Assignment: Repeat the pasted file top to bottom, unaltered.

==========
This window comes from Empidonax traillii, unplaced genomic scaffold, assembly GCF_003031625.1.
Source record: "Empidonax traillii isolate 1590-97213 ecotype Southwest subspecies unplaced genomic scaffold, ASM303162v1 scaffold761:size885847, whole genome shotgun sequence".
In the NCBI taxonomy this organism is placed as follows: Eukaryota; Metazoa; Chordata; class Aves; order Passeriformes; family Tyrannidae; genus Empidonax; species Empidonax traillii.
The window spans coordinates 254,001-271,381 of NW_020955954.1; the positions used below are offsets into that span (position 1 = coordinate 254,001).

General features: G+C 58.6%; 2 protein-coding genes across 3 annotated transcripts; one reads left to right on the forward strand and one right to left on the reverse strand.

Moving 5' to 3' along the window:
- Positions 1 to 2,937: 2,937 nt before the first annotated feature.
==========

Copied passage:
This window comes from Empidonax traillii, unplaced genomic scaffold, assembly GCF_003031625.1.
Source record: "Empidonax traillii isolate 1590-97213 ecotype Southwest subspecies unplaced genomic scaffold, ASM303162v1 scaffold761:size885847, whole genome shotgun sequence".
In the NCBI taxonomy this organism is placed as follows: Eukaryota; Metazoa; Chordata; class Aves; order Passeriformes; family Tyrannidae; genus Empidonax; species Empidonax traillii.
The window spans coordinates 254,001-271,381 of NW_020955954.1; the positions used below are offsets into that span (position 1 = coordinate 254,001).

General features: G+C 58.6%; 2 protein-coding genes across 3 annotated transcripts; one reads left to right on the forward strand and one right to left on the reverse strand.

Moving 5' to 3' along the window:
- Positions 1 to 2,937: 2,937 nt before the first annotated feature.